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Oxford Professor of Poetry knighted
Geoffrey Hill, Oxford’s Professor of Poetry, has received a knighthood for services to literature in the New Year’s Honours List.
Professor Hill, who has been described as the “greatest living poet writing in the English language,' has produced more than fifteen volumes of celebrated poetry, including the acclaimed King Log and Speech! Speech!, in a career spanning over fifty years. Hill has also written four volumes of influential literary criticism.
In June 2010, he became the 44th occupant of one of the most distinguished literary chairs in existence, Oxford’s Professor of Poetry, succeeding Christopher Ricks in a line of incumbents that includes Matthew Arnold, W. H. Auden, Robert Graves and Seamus Heaney. A record 2,500 votes were cast in the election, of which Hill secured the overwhelming majority — more than three times than that of his nearest rival, Michael Horovitz.
Dr. Peter McDonald, Christ Church Tutor, literary critic and editor of Geoffrey Hill: Essays on His Later Work, spoke to Cherwell of the importance of the honour, commenting, “Geoffrey Hill has been for a very long time now the best poet writing in English; in my view, he is also a poet of permanent importance, whose work certainly ranks alongside that of Yeats and Eliot in power, memorability, and originality. Three such poets in a hundred years are all any culture can reasonably expect.
“The knighthood is right and proper as an expression of national pride, though it must be added that the British poetry world has seldom been inclined to take any particular pride in Hill's achievements: this reflects badly on that little world, but will be of no consequence in the longer term. Oxford's securing Sir Geoffrey's services as Professor of Poetry will I think come to be seen as a great triumph for our University.”
Dr Seamus Perry, Lecturer and Deputy Chair of Oxford’s English Faculty Board, also sang Hill’s praises. He said, “This is a wonderfully fitting tribute from the Crown to England's greatest living poet. For more than half a century Hill's works have meditated upon the history and politics of these islands with an unrivalled imaginative tenacity and a fiercely engaged moral intelligence that is wholly unique: this recognition is thoroughly deserved. I hope he gets the Nobel next.”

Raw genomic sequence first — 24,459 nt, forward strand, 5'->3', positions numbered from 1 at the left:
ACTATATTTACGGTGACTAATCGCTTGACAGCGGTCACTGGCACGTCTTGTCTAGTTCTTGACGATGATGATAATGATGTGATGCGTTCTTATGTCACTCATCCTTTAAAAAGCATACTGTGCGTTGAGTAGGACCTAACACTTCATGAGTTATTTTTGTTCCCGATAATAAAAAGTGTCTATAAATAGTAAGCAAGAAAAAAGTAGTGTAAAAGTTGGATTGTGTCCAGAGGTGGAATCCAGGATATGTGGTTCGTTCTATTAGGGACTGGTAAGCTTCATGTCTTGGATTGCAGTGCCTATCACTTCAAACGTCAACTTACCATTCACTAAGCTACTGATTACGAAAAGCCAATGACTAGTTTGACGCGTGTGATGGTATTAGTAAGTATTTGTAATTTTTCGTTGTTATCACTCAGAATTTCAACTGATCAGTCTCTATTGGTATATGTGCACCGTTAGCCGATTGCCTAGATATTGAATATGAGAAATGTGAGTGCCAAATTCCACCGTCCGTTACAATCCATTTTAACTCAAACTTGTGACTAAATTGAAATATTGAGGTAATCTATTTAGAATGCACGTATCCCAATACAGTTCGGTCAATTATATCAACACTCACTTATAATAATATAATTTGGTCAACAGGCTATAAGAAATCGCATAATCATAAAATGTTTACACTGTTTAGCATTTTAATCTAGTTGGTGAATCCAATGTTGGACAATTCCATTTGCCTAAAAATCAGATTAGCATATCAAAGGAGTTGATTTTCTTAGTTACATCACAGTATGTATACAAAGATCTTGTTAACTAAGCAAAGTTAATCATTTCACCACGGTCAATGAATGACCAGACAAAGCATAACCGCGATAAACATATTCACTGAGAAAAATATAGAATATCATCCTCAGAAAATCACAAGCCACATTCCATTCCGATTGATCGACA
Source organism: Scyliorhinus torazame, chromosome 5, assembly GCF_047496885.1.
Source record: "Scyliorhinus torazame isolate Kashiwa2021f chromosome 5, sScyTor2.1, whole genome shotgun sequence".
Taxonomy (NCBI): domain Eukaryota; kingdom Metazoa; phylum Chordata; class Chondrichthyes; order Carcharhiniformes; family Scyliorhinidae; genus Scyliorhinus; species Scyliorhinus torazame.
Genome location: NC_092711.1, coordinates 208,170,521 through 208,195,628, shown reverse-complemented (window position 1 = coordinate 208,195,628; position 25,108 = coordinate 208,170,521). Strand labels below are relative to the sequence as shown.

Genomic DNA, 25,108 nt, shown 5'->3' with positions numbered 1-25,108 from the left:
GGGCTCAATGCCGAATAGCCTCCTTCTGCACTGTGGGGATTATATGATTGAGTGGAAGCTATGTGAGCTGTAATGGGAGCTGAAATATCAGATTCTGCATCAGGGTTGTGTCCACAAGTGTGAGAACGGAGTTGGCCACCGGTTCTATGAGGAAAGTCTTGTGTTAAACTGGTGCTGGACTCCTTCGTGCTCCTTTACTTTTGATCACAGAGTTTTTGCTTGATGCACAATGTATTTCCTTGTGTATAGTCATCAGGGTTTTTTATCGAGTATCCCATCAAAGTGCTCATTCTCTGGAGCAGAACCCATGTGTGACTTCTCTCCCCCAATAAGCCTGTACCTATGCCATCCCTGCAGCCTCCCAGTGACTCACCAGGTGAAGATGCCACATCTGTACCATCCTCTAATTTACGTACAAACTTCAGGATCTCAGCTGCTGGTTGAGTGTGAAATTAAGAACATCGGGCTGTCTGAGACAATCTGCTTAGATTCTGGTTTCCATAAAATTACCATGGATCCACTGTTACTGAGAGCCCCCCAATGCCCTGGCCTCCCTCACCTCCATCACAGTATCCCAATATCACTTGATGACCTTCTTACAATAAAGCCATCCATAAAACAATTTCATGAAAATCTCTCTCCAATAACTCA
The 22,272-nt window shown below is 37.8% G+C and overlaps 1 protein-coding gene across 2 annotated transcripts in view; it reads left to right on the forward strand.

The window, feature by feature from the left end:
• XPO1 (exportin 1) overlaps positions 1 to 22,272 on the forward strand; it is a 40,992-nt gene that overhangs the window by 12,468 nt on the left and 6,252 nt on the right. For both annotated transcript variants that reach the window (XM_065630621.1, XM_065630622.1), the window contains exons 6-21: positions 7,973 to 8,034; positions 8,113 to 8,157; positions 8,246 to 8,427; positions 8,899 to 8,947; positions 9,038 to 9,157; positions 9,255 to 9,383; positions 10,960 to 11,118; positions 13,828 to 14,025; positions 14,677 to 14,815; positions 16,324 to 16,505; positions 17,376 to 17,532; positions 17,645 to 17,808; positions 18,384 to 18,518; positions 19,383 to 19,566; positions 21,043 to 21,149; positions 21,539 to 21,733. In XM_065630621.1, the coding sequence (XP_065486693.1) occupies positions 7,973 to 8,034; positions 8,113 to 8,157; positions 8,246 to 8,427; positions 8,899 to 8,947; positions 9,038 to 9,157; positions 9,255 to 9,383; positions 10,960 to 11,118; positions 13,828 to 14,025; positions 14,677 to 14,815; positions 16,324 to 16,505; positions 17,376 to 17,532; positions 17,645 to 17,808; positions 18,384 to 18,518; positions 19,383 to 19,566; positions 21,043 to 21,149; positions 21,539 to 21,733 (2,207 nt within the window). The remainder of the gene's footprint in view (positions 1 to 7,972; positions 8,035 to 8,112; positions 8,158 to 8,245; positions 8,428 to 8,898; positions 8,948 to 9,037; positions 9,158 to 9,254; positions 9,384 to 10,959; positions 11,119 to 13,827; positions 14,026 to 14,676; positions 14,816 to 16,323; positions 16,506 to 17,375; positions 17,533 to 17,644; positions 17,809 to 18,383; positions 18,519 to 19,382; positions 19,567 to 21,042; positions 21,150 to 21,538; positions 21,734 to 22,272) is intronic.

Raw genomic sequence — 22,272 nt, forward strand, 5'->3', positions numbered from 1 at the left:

Dr. Daniel Tyler, English tutor at Lincoln, was “delighted” by the honour, telling Cherwell, “It is good news that such a fine poet has been recognised in this way. Although best known for his poetry, Geoffrey Hill is also a literary critic of the highest order - as all those of us who have enjoyed his stimulating lectures as Professor of Poetry can attest. In all his writing, he strives for precision of thought and expression rather than popular appeal, but if the award of this honour brings his writing to the considered attention of a larger body of readers, then it will have done a good thing.”
One English student at Corpus Christi acknowledged, “As a poet who is not only current but also connected into both the academic and composition sides of the art, Geoffrey Hill is a clear candidate to represent the profession.”
The New Year’s Honours List had a strong literary presence this year. Novelist and Oxford graduate Penelope Lively became a Dame, whilst Australian writer Clive James and author Rachel Billington were awarded CBEs. Diarmaid MacCulloch, Oxford’s Professor of the History of the Church, also received a knighthood in recognition of his services to scholarship.
Sir Geoffrey Hill is a fellow of Keble College, Oxford. His latest work, Clavics, is shortlisted for the Forward Prize for Poetry 2011. Since June 2007, he has completed five new collections of poems, scheduled for publication by Oxford University Press in 2013. In 2009 his Collected Critical Writings won the Truman Capote Award for Literary Criticism, the largest annual cash prize in English-language literary criticism.